Nita Strauss was asked on the Sixx Sense to single out her top word of advice for all the guitar folks looking to go fast, to which she replied (transcribed by UG):
"I think the most important thing - and it's the most boring thing, but the metronome is so important.
"And playing slow is so important. What I do is I play it five times perfectly and then move 5 bpm. So 60, 65, 70, and so forth.
"I've heard conflicting things about this. Nili Brosh, she's another great guitar player, I just did a clinic with her. I watched her clinic and she said, 'The correct speed to practice is the one at which you make no mistakes.'
"And I was like, 'Hm, that's the opposite of what I do.' Because I try to build up fast, fast, fast. But then she goes, 'Your muscle memory will always be there, so you should practice it slow as many times as you want as long as you're practicing correctly.'"
"I think increasing by 10 bpm is a little much - I do 5 bpm and each time has to be five times perfect.
"If there's a little grace note you're only cheating yourself. You have to start from the beginning again.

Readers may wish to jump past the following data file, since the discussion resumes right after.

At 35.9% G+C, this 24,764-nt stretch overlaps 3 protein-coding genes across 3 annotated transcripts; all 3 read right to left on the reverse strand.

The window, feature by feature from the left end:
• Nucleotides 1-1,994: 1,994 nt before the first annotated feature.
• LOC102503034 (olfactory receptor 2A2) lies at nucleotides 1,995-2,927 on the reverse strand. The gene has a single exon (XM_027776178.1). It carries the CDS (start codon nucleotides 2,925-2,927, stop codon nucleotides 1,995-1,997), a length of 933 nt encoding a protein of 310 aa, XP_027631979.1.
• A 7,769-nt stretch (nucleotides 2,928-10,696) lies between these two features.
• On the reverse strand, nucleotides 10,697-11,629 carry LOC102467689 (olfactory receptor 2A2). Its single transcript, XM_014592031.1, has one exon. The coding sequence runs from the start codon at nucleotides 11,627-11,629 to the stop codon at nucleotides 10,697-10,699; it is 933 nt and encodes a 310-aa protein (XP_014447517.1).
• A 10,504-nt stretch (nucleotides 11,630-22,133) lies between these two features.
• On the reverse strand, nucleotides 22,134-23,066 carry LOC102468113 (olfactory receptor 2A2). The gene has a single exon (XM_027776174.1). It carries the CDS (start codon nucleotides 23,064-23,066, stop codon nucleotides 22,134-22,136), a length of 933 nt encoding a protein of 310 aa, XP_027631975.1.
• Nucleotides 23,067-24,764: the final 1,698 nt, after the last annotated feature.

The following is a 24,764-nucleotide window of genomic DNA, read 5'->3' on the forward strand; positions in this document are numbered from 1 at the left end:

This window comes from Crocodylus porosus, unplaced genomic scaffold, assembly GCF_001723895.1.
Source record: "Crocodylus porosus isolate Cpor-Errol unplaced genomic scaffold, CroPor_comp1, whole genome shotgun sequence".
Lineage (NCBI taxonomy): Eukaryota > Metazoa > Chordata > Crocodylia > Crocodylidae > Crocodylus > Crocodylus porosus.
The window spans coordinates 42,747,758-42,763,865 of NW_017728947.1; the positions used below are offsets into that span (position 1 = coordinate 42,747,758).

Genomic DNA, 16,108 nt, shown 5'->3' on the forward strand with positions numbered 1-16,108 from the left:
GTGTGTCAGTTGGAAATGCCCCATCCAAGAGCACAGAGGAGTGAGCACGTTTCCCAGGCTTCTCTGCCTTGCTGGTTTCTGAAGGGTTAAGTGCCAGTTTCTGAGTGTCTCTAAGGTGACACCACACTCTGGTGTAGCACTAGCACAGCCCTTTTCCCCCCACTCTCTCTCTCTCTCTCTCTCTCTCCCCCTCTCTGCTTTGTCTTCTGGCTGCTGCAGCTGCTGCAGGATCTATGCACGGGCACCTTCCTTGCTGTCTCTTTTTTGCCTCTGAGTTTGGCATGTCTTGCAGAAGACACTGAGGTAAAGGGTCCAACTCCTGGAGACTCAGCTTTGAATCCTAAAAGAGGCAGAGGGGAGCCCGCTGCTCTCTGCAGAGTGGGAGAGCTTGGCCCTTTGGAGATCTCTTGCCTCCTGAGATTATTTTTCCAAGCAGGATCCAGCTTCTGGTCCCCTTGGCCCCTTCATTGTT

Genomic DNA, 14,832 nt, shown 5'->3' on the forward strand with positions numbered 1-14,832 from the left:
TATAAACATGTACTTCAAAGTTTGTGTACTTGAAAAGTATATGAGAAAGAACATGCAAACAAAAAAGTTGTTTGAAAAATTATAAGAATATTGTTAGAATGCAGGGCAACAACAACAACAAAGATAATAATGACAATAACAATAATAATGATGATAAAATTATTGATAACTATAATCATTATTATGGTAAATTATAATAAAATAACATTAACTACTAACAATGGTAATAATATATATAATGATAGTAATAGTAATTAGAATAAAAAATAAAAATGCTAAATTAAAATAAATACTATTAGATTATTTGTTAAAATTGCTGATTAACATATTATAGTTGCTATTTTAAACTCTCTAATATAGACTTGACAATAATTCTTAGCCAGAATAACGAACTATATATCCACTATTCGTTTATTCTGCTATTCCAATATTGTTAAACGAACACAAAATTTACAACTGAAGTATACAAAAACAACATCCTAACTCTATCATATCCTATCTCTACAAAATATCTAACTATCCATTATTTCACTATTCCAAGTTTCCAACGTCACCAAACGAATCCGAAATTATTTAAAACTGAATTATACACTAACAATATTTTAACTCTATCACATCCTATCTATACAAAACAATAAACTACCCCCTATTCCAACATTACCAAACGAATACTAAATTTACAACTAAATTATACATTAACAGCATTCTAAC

"And my little trick is once I get to the speed I wanted I actually will go 5 to 10 bpm faster and work it up to that speed so when I go back to the normal speed it's easier."
Remembering her own beginnings in the six-string domain, Nita said:
"When I started learning guitar I was watching VHS videos. I had Yngwie Malmsteen 'Play Loud' and Marty Friedman 'Melodic Control.'
"And I had Frank Gambale 'Modes: No More Mistery.' You can find these clips on YouTube, he's wearing these silly '80s pants, and he's got dancing girls around him, he's doing these scales. And it makes scales seem fun."
Strauss also remembered bugging fellow guitarists to show her tips and tricks, saying:
"We were talking about never being done learning. When I was growing up, when I was playing shows when I was 13, 14, 15, I would go up to headlining band's dressing rooms and I'd knock on the door.
"I'd say, 'Hey I'm really sorry to bother you, we're playing before you guys. I know you're the guitar player, can I ask you a quick question? This tapping thing, could you show me how you do that?'
"And they would always be like, 'Yeah, come in!' I don't think it was much a chick thing because I was so young. I think it was more like, 'That's cool, you're taking initiative. Come on in, let's do it.'
"And I'd end up sitting down with the guys from Buckcherry and other bands we'd open up for, Skid Row... And just be like 'Hey, show me how you do that.'"